The Summer of the Swans
Betsy Byars (Juvenile Fiction)
Fourteen-year old Sara Godfrey is having the worst summer of her life. She hates her orange sneakers, she has the biggest feet in school, and don’t even mention her nose. “I just feel like nothing,” she tells her sister. But all that changes when her ten-year old brother, Charlie, goes missing. Suddenly, Sara realizes what is truly important and what really matters.
Sara not only struggles with her own adolescent issues, but is dealing with an absentee father, meddling aunt, and a brother suffering from a mental impairment. Byars accurately captures and conveys the angst, anger, and anxiety that most teens endure and provides readers with a realistic sense of Sara’s desperate desire to fit in, to be liked, and to be accepted. More than just a coming-of-age book, The Summer of the Swans also provides an insight into Charlie’s mind and reveals his own desire for stability and security. Byars shows us how love requires no words and perhaps is more accurately spoken not through the mouth, but by the heart.
Chris Cleave (Adult Fiction)
This review will be a deviation from my standard format in order to respect the wishes of the book’s author…and with good reason.
Little Bee is the ONLY book that I’ve ever seen that has a note on the back cover stating, “We don’t want to tell you what happens in this book.” Whether a brilliant marketing ploy or a genuine desire to thoroughly surprise its reader, it works. It’s an irresistible hook.
What I will share is that Little Bee tells the story of two very different women from two very different socioeconomic backgrounds whose worlds unexpectedly collide and an unimaginable (and truly shocking) choice is made. Two years later they meet again, and this is where the story begins.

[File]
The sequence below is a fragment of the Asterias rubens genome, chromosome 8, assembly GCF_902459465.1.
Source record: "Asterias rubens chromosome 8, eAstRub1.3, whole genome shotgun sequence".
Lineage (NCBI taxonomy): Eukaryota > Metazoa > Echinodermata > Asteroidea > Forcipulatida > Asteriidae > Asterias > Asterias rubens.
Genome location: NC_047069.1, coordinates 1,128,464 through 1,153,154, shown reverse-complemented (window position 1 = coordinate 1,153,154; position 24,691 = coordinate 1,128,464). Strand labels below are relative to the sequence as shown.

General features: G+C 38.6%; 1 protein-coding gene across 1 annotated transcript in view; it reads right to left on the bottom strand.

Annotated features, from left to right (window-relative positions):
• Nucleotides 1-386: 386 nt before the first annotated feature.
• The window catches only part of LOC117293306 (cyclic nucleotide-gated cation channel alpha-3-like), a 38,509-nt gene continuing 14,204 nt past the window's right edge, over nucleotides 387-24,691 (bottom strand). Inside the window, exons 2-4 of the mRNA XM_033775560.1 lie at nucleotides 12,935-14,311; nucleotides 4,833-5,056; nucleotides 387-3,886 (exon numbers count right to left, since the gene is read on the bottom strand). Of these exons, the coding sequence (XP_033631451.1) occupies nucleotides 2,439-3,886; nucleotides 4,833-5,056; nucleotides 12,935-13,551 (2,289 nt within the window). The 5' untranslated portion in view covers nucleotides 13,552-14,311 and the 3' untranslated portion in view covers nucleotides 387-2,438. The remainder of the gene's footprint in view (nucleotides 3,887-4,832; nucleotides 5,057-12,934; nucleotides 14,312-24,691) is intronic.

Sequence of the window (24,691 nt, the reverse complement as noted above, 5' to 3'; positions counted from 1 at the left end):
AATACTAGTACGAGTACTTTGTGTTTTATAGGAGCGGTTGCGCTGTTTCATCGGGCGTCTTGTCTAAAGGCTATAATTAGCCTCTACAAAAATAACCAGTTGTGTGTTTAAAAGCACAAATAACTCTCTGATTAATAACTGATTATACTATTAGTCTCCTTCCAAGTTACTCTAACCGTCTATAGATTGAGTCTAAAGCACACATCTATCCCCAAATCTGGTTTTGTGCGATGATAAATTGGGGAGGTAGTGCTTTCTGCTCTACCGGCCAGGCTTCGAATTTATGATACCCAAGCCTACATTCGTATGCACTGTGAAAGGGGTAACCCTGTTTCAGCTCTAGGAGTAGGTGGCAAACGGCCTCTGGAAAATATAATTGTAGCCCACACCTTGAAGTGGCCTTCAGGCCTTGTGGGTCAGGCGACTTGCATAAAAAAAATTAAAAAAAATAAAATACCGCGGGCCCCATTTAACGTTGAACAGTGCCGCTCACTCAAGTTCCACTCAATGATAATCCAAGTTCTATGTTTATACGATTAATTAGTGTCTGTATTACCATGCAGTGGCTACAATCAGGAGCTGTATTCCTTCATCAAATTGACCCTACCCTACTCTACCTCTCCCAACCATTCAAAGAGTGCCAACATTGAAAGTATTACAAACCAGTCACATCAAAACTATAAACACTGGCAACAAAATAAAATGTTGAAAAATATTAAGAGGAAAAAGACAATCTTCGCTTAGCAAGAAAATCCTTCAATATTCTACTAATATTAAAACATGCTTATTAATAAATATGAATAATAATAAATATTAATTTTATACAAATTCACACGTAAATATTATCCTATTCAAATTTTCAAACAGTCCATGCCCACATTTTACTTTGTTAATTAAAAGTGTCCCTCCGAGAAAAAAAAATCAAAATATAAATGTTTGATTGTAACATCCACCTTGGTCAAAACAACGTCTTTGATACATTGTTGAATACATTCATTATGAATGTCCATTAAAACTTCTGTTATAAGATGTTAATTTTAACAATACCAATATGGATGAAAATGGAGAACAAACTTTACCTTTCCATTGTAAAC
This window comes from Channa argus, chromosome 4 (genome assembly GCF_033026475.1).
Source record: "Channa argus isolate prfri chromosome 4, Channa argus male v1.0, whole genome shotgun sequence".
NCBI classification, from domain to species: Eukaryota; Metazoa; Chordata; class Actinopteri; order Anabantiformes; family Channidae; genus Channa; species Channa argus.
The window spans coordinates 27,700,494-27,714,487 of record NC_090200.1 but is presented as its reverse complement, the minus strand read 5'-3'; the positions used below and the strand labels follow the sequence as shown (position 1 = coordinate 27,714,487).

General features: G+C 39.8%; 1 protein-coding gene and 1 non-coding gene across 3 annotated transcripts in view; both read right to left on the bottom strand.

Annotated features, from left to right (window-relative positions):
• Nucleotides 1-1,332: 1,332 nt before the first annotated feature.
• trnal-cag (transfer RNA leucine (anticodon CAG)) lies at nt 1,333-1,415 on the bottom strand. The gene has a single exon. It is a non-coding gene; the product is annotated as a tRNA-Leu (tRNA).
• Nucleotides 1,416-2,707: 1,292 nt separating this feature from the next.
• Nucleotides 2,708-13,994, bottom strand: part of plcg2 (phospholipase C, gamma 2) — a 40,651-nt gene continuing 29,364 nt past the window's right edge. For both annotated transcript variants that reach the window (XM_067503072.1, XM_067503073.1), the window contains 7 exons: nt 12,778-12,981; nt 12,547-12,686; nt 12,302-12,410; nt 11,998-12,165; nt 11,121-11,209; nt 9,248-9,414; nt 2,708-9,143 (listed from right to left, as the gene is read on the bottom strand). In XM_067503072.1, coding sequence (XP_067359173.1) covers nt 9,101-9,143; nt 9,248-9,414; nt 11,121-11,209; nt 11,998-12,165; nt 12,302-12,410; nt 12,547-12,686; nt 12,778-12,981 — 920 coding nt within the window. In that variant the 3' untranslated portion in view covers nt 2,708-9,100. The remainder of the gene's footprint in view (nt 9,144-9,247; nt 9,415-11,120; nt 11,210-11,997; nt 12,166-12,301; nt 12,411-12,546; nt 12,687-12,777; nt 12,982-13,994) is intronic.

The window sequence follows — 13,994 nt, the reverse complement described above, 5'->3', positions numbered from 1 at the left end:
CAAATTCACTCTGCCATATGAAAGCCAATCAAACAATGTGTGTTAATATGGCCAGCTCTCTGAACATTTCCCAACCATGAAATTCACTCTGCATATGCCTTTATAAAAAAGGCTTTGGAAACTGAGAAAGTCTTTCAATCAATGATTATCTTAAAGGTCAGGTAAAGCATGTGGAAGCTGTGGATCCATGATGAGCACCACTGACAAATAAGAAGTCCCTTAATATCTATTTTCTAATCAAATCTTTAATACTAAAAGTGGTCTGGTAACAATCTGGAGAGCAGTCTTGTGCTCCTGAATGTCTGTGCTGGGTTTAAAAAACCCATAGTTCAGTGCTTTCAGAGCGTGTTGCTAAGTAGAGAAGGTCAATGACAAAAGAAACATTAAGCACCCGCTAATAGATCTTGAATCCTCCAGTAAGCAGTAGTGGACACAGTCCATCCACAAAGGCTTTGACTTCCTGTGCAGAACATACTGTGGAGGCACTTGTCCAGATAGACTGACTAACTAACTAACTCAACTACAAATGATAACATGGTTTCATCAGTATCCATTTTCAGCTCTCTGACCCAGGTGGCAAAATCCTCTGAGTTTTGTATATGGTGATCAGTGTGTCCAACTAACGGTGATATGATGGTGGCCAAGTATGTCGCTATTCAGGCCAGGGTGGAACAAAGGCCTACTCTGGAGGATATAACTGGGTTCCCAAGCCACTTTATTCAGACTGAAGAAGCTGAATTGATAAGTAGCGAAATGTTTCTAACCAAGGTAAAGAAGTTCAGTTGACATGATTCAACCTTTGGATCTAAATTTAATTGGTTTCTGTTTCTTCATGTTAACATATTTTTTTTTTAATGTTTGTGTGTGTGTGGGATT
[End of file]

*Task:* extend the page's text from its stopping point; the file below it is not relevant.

Honestly, the less said about this book, the more you will savor it. It will evoke every possible emotion and will leave you breathless and spellbound. The storytelling is first rate and the characters will leave an indelible mark on your heart. I promise you will enjoy (perhaps even love) this book and if you do, I hope you will NOT tell your friends about it…only share the title.
Tween & Teen Tuesday
Every Tuesday, we review either a juvenile (J) or young adult (YA) book
Homeless Bird (YA)
Thirteen-year old Koly is arranged to be married and must leave everything and everyone she loves behind. When fate intervenes, she finds herself alone in a strange city. Her favorite poem tells about a flock of birds that fly day and night, except the homeless bird. It always flies to somewhere else. With no money and no hope for the future, where does this homeless bird fly now?
Written in the first-person narrative, Homeless Bird gives us a story of courage, hope, determination, and love. In Koly’s own words, the reader experiences and feels firsthand her sense of loss, betrayal, heartache, and despair. Whelan’s love for Koly shows through her compassionate writing and wonderful storytelling. In the end, she gives us a heroine that not only flies, she soars.